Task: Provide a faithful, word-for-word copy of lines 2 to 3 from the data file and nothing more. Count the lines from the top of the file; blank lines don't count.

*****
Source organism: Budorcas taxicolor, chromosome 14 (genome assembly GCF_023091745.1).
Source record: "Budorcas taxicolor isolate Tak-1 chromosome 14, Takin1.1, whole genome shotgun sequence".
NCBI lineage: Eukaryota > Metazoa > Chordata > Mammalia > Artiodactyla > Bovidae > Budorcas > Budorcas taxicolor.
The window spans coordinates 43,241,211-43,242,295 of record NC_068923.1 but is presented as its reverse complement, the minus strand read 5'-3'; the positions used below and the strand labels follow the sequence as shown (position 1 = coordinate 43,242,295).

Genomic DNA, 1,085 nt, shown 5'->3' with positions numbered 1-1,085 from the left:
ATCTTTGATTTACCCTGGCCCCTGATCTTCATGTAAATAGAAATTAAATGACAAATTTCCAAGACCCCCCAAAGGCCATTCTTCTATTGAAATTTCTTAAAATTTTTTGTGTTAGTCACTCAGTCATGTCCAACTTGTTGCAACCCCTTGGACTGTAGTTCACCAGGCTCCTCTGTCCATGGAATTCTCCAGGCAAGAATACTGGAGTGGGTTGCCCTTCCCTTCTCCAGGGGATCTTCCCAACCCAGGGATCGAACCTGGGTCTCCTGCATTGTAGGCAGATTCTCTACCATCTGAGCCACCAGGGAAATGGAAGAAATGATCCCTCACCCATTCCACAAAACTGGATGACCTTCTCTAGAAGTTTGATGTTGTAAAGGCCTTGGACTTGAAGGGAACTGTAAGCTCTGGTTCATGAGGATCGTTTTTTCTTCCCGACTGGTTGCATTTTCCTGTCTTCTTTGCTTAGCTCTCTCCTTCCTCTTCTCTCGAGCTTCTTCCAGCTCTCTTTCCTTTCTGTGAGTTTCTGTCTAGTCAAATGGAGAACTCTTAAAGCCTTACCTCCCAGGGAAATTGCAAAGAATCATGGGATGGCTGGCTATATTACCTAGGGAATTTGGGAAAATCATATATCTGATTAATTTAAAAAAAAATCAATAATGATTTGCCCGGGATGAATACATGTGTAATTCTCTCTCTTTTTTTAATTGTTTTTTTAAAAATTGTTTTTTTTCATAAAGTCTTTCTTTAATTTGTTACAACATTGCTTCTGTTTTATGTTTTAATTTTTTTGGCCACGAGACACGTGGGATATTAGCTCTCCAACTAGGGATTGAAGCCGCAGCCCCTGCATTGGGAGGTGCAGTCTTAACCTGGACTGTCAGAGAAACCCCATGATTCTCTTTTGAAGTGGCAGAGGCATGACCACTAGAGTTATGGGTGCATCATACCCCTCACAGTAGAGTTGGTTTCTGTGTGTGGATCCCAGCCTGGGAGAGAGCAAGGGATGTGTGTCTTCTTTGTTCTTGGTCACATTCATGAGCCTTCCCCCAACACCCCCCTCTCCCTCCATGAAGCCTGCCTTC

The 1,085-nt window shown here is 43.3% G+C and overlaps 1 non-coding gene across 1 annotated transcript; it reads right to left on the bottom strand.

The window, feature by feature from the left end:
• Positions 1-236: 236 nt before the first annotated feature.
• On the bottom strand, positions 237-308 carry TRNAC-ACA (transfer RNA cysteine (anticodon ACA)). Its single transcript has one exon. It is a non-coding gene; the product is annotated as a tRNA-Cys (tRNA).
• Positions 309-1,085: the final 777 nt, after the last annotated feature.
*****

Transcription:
Source record: "Budorcas taxicolor isolate Tak-1 chromosome 14, Takin1.1, whole genome shotgun sequence".
NCBI lineage: Eukaryota > Metazoa > Chordata > Mammalia > Artiodactyla > Bovidae > Budorcas > Budorcas taxicolor.